I’ve got a filing problem. Some would say a book problem. But I like my books and I’ve acquired quite a few shall we say . . . “quirky” titles over the years. Now, with my computer if I’m not sure where to file, say, a cartoon, I just dupe it and file it in multiple places. But you can’t do that with a physical object.
Let’s start with this gem…
This is basically a collection of a certain genre of tales from “A Thousand and One Nights” — Middle Eastern folk tales compiled in Arabic during the so-called Islamic Golden Age, supposedly narrated by Scheherazade. *
So: Literature? Urban legends, Islamic literature, Eros?
Politics? Humor? Dictionaries? Each letter gets a word and snarky definition, so it’s kind of like Bierce’s 19th century Devil’s Dictionary, but with just one word per letter.
I particularly like “nincompoop” and this illustrated page for “L” featuring “liberty.”
Best of all…it’s holographic!
Of course I could just file it with my copy of Dancing with Jesus: Featuring a Host of Miraculous Moves but that doesn’t really solve the overall filing problem, eh?
I’ve had this next book since my days as the advertising guy for a big steel company in Warren, Oh. and the closest I’ve ever figured out where to file it is in a cardboard box where it unceremoniously revealed itself a month ago.Yes, it’s really a genuine metallurgical guide to alloy steel, as you can see from the first page of the Table of Contents — everything you need to know about electric furnaces, annealing, ingot rolling and quenching and tempering (my fave). Did you know that as early as the 8th century, the process of drawing wire through a die…well, never mind.
The 2005 iPod book comes inscribed with a dedication from someone whose name I can’t quite make out, but it’s definitely meant for me, referencing my alleged “iPod addiction.” I have to confess, I’ve never made it all the way through, having blocked my eyes at the chapter on “iBondage.” But: “Computers”? “Technology”? “Biography”?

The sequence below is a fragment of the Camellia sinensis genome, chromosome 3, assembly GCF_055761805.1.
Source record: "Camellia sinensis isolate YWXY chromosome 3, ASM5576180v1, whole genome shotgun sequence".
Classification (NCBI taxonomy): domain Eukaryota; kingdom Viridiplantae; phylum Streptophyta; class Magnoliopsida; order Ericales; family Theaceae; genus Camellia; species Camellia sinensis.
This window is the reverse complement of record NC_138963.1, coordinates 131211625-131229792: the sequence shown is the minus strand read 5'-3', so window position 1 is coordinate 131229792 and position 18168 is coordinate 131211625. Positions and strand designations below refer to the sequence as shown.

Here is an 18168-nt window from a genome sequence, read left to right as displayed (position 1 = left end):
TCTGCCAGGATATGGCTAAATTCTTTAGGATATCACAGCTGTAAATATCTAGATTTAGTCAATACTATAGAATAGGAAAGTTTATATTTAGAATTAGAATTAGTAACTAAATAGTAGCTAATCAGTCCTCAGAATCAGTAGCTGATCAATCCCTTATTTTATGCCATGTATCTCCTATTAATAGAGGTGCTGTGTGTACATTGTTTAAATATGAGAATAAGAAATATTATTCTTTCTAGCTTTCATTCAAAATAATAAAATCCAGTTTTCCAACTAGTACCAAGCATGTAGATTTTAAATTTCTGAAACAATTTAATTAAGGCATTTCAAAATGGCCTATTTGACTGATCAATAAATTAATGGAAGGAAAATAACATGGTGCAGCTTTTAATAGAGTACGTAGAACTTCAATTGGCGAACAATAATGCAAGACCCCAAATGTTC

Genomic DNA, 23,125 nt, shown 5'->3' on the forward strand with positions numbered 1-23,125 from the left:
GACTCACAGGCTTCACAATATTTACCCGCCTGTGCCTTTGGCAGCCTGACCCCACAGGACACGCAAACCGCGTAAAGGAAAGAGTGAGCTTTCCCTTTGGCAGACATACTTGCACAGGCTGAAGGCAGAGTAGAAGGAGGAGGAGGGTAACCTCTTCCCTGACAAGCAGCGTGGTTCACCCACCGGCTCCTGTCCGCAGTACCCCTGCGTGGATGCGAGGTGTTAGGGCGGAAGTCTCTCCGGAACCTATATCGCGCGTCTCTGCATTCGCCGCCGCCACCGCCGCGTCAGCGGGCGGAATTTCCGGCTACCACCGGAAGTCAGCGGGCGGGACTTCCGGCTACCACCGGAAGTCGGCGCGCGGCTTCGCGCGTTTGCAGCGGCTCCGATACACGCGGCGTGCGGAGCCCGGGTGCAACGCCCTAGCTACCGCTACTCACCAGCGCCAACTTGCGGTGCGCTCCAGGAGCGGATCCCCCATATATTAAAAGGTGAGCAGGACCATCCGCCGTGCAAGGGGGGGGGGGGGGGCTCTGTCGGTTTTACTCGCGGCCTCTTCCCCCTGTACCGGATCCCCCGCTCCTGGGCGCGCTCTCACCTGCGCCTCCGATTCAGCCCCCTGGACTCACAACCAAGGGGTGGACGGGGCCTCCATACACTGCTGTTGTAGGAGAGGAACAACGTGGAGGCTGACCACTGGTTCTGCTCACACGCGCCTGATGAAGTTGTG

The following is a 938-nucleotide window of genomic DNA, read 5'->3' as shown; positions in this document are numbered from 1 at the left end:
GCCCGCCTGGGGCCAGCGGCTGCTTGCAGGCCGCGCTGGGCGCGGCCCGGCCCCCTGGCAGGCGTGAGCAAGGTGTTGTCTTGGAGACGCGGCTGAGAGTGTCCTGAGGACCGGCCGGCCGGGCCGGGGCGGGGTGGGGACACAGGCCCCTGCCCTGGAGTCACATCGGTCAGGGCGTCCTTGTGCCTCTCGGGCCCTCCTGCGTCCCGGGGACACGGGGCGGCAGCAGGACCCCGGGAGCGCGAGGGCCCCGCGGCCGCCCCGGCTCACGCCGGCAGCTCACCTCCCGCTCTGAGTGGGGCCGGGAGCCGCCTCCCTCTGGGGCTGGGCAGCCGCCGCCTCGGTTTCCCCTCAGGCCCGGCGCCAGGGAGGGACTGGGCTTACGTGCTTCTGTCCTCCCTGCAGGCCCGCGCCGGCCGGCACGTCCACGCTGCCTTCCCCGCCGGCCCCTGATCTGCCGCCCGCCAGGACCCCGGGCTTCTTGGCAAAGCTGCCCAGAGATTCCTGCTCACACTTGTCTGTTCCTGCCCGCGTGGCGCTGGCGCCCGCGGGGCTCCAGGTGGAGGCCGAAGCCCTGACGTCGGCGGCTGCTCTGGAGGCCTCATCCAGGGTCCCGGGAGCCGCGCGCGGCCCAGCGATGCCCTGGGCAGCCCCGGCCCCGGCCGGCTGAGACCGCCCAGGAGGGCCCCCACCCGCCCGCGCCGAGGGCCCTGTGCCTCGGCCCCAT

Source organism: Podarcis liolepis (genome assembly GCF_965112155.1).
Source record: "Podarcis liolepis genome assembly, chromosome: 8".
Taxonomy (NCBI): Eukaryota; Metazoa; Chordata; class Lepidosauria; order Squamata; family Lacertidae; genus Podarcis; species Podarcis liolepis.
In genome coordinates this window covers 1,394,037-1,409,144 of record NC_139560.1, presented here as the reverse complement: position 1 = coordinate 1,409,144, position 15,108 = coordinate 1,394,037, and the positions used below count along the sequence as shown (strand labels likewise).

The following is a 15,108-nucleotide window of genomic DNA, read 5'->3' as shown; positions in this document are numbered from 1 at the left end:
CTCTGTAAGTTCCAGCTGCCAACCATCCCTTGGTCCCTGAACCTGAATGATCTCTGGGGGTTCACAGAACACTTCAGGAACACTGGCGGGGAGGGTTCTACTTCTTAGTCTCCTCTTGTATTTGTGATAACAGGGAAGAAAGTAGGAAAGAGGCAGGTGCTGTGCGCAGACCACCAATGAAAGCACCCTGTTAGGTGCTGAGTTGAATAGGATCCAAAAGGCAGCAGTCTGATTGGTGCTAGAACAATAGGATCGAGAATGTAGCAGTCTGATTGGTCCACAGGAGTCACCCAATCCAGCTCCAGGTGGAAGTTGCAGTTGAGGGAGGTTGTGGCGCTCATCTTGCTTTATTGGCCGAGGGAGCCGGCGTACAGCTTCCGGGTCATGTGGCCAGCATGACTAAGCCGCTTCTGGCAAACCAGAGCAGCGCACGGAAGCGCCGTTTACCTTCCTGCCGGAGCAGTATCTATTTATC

Gitomer’s “Little Black Book” is actually more helpful than you might think, fascinating even, on the subject of entrepreneurial networking.
In addition to sporting a graphically sophisticated layout** in terms of typography, judicious use of color, subheads, it has some dang clever cartooning on each theme.
From my bookshelves’ point of view though, we don’t really have a “self-help” or “business advice” section.
And now, the highlight of my quirky book collections, before we finish up with weird stuff.
Fans of Last Week Tonight with John Oliver will remember the delightful hoopla about this children’s picture book about a “Very Special boy bunny who falls in love with another boy bunny” — a delightful satire, with a message of tolerance and advocacy, replacing the rather inane, noxiously unfunny picture book by Charlotte and Karen Pence about “Marlon Bundo,” a lonely bunny who lives with his Grampa, Mike Pence.
And now on to the weird stuff!
…but the others? Well, you decide.
So, librarians and book lovers: Where do I file these gems? (And please don’t say “Goodwill.”)
* Speaking of which, one of my favorite Egyptian writers, Naguib Mahfouz, who died in 2006, compiled a set of tales playing on the those themes, called Arabian Nights and Days. I in turn, having pilgramaged to his ancient Cairo district, developed a semi-improvised take on one of his short stories, “Ma’rouf the Cobbler.” My version, which runs anywhere from an hour to installments over several days, contains elements of Jinn (genies), the Ring of Solomon, civic corruption, hashish, coffee, sex and magic — all originating in Mahfouz’s “Cafe of the Emirs.”
**Typical page layout for the Little Black Book